FRESNO, Calif. (KFSN) -- Latino students make up more than half of the student population in California but they face many obstacles when it comes to graduation and pursuing higher education.
People from across the country came together at Fresno State for the California Latino Leadership Education Summit to take a closer look at Latino students. "The amount of students that are actual dropouts of school in the Central San Joaquin Valley is so high, its an emergency," said Joel Murillo, California Latino Leadership Network chair. Murillo says educators and officials want to help solve this problem.
At the summit, educators shared research specific to the Central Valley, but also insight into programs. Speaker Frances Contreras says it starts at an early age. "Sixtey-percent of Latino students in the state of California are not enrolled in preschool, compared to other communities that have higher percentages. What it does is it sets up for this uneven track from the starting gate in terms of kids being prepared for the education system."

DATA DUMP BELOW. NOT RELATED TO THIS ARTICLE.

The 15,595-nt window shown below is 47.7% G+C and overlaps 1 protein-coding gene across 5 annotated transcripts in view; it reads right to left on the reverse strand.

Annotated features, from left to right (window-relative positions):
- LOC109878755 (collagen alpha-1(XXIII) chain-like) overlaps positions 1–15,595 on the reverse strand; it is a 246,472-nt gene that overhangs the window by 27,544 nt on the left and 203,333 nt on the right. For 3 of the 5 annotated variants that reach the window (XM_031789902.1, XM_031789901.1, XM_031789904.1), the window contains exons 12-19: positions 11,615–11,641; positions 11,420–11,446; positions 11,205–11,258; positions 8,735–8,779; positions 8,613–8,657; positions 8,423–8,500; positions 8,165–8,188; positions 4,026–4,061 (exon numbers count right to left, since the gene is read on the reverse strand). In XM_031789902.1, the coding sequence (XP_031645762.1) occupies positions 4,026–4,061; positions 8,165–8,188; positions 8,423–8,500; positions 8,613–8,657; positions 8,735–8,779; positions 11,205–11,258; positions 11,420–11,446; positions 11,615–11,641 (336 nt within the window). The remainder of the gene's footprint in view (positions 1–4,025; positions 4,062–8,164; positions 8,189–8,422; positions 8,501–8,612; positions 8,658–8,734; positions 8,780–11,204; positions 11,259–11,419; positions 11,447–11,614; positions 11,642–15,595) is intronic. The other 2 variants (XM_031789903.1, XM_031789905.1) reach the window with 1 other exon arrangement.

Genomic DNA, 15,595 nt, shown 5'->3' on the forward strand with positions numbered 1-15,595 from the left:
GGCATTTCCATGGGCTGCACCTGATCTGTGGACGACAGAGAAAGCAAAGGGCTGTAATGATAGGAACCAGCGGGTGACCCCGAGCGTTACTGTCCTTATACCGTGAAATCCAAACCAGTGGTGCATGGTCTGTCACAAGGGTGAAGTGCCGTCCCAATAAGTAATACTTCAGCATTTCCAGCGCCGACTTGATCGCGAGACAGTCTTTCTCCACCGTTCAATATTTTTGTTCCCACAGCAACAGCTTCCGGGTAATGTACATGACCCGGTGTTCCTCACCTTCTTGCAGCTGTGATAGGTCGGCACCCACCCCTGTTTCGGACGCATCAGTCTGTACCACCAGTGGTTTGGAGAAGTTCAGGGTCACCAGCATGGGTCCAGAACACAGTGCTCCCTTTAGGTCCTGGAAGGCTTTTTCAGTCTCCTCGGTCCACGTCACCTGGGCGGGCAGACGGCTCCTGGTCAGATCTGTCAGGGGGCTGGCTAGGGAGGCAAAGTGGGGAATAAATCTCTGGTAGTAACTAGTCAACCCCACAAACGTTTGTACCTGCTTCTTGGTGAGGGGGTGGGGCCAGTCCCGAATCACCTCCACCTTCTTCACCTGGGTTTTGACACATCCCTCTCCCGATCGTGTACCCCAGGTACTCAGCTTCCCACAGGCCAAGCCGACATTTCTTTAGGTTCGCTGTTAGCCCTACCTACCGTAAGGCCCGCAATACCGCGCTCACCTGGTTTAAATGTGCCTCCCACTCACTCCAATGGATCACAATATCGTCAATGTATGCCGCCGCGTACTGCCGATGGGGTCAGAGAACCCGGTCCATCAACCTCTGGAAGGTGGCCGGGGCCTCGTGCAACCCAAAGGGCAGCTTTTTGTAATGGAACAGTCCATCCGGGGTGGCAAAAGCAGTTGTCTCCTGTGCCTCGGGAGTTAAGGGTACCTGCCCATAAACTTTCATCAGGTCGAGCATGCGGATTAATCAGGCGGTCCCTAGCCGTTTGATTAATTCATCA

She says that impacts students and can not only prevent them from graduating high school, but also from finishing college.
Former California Supreme Court justice Cruz Reynoso pointed out the economic barriers to higher education that could be changed. Reynoso says when he went to college, he paid nothing out of pocket. "The reality is that's tied to politics because the legislature was providing the funds that were needed for community colleges and for graduate schools at that time and now we don't have that."
Educators from kindergarten to college were a part of the discussions.
California Latino Leadership Network plans to do research with Fresno State in the Valley to help Latino students close the gap.
Latino Leadership Education Summit takes a closer look at Latino students
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